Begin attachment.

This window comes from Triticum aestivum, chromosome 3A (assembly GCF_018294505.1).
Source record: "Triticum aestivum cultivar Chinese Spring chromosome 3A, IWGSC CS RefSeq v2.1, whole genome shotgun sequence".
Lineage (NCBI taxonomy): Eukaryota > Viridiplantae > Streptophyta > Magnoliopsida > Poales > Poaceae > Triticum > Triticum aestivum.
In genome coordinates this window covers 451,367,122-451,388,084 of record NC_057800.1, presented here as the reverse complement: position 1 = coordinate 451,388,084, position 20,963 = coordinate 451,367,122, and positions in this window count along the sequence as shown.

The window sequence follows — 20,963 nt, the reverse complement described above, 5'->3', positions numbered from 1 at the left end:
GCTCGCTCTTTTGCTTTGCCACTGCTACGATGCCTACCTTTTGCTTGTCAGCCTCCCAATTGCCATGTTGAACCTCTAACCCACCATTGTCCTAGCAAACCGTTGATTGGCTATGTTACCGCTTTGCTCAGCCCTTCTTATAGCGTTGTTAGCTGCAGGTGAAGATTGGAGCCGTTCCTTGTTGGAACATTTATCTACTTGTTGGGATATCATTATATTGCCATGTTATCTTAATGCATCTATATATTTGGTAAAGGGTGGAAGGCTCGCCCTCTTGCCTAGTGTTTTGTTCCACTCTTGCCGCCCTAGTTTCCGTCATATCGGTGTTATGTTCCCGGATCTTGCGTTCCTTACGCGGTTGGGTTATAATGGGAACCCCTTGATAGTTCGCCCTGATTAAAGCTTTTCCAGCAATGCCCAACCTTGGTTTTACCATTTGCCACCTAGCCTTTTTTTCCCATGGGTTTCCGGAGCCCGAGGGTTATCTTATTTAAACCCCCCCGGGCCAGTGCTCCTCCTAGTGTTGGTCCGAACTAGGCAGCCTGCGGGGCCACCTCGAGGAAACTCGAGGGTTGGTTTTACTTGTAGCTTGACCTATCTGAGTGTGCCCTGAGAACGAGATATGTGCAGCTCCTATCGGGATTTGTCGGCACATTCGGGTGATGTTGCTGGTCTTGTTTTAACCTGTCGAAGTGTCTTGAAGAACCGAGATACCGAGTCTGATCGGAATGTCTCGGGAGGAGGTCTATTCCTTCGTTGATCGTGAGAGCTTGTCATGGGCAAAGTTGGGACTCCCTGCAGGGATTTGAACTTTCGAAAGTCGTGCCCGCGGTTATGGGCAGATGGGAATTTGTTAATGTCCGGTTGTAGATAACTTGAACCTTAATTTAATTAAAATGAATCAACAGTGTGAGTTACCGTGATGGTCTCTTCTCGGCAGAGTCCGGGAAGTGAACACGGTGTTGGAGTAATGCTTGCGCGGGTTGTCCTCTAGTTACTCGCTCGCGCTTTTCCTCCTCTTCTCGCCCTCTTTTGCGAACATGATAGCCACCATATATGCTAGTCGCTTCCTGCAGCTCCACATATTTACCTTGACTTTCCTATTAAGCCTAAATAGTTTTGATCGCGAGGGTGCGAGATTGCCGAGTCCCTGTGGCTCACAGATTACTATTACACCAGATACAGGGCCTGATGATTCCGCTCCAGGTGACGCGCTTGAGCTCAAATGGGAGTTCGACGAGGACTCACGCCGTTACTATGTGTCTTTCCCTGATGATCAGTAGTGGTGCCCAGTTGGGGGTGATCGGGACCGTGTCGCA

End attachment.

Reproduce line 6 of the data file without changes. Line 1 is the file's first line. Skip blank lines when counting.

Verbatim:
GCTCGCTCTTTTGCTTTGCCACTGCTACGATGCCTACCTTTTGCTTGTCAGCCTCCCAATTGCCATGTTGAACCTCTAACCCACCATTGTCCTAGCAAACCGTTGATTGGCTATGTTACCGCTTTGCTCAGCCCTTCTTATAGCGTTGTTAGCTGCAGGTGAAGATTGGAGCCGTTCCTTGTTGGAACATTTATCTACTTGTTGGGATATCATTATATTGCCATGTTATCTTAATGCATCTATATATTTGGTAAAGGGTGGAAGGCTCGCCCTCTTGCCTAGTGTTTTGTTCCACTCTTGCCGCCCTAGTTTCCGTCATATCGGTGTTATGTTCCCGGATCTTGCGTTCCTTACGCGGTTGGGTTATAATGGGAACCCCTTGATAGTTCGCCCTGATTAAAGCTTTTCCAGCAATGCCCAACCTTGGTTTTACCATTTGCCACCTAGCCTTTTTTTCCCATGGGTTTCCGGAGCCCGAGGGTTATCTTATTTAAACCCCCCCGGGCCAGTGCTCCTCCTAGTGTTGGTCCGAACTAGGCAGCCTGCGGGGCCACCTCGAGGAAACTCGAGGGTTGGTTTTACTTGTAGCTTGACCTATCTGAGTGTGCCCTGAGAACGAGATATGTGCAGCTCCTATCGGGATTTGTCGGCACATTCGGGTGATGTTGCTGGTCTTGTTTTAACCTGTCGAAGTGTCTTGAAGAACCGAGATACCGAGTCTGATCGGAATGTCTCGGGAGGAGGTCTATTCCTTCGTTGATCGTGAGAGCTTGTCATGGGCAAAGTTGGGACTCCCTGCAGGGATTTGAACTTTCGAAAGTCGTGCCCGCGGTTATGGGCAGATGGGAATTTGTTAATGTCCGGTTGTAGATAACTTGAACCTTAATTTAATTAAAATGAATCAACAGTGTGAGTTACCGTGATGGTCTCTTCTCGGCAGAGTCCGGGAAGTGAACACGGTGTTGGAGTAATGCTTGCGCGGGTTGTCCTCTAGTTACTCGCTCGCGCTTTTCCTCCTCTTCTCGCCCTCTTTTGCGAACATGATAGCCACCATATATGCTAGTCGCTTCCTGCAGCTCCACATATTTACCTTGACTTTCCTATTAAGCCTAAATAGTTTTGATCGCGAGGGTGCGAGATTGCCGAGTCCCTGTGGCTCACAGATTACTATTACACCAGATACAGGGCCTGATGATTCCGCTCCAGGTGACGCGCTTGAGCTCAAATGGGAGTTCGACGAGGACTCACGCCGTTACTATGTGTCTTTCCCTGATGATCAGTAGTGGTGCCCAGTTGGGGGTGATCGGGACCGTGTCGCA